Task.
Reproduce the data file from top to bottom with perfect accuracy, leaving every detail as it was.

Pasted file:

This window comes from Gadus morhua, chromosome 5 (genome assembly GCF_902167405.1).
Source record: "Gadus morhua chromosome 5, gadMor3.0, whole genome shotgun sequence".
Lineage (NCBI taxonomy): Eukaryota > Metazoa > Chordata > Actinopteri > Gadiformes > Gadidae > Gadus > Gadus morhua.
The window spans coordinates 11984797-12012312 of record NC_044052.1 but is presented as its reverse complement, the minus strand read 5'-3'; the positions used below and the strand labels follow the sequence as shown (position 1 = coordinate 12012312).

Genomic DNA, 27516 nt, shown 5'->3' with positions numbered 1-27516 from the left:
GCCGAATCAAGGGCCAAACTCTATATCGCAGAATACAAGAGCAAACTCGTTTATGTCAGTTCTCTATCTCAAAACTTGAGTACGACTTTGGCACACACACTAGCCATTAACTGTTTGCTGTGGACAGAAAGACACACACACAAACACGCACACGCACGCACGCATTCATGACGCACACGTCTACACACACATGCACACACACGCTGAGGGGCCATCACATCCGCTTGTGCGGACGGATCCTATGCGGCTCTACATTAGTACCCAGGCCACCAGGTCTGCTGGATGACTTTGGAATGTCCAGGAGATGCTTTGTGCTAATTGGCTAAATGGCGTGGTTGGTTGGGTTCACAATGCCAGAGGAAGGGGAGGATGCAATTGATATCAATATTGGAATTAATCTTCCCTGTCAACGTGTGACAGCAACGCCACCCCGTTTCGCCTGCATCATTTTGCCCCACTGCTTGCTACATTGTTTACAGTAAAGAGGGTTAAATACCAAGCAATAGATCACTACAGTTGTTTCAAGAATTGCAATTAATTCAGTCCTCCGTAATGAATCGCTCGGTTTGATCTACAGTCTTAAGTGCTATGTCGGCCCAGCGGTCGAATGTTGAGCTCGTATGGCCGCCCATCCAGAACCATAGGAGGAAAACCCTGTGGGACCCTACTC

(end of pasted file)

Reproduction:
This window comes from Gadus morhua, chromosome 5 (genome assembly GCF_902167405.1).
Source record: "Gadus morhua chromosome 5, gadMor3.0, whole genome shotgun sequence".
Lineage (NCBI taxonomy): Eukaryota > Metazoa > Chordata > Actinopteri > Gadiformes > Gadidae > Gadus > Gadus morhua.
The window spans coordinates 11984797-12012312 of record NC_044052.1 but is presented as its reverse complement, the minus strand read 5'-3'; the positions used below and the strand labels follow the sequence as shown (position 1 = coordinate 12012312).

Genomic DNA, 27516 nt, shown 5'->3' with positions numbered 1-27516 from the left:
GCCGAATCAAGGGCCAAACTCTATATCGCAGAATACAAGAGCAAACTCGTTTATGTCAGTTCTCTATCTCAAAACTTGAGTACGACTTTGGCACACACACTAGCCATTAACTGTTTGCTGTGGACAGAAAGACACACACACAAACACGCACACGCACGCACGCATTCATGACGCACACGTCTACACACACATGCACACACACGCTGAGGGGCCATCACATCCGCTTGTGCGGACGGATCCTATGCGGCTCTACATTAGTACCCAGGCCACCAGGTCTGCTGGATGACTTTGGAATGTCCAGGAGATGCTTTGTGCTAATTGGCTAAATGGCGTGGTTGGTTGGGTTCACAATGCCAGAGGAAGGGGAGGATGCAATTGATATCAATATTGGAATTAATCTTCCCTGTCAACGTGTGACAGCAACGCCACCCCGTTTCGCCTGCATCATTTTGCCCCACTGCTTGCTACATTGTTTACAGTAAAGAGGGTTAAATACCAAGCAATAGATCACTACAGTTGTTTCAAGAATTGCAATTAATTCAGTCCTCCGTAATGAATCGCTCGGTTTGATCTACAGTCTTAAGTGCTATGTCGGCCCAGCGGTCGAATGTTGAGCTCGTATGGCCGCCCATCCAGAACCATAGGAGGAAAACCCTGTGGGACCCTACTC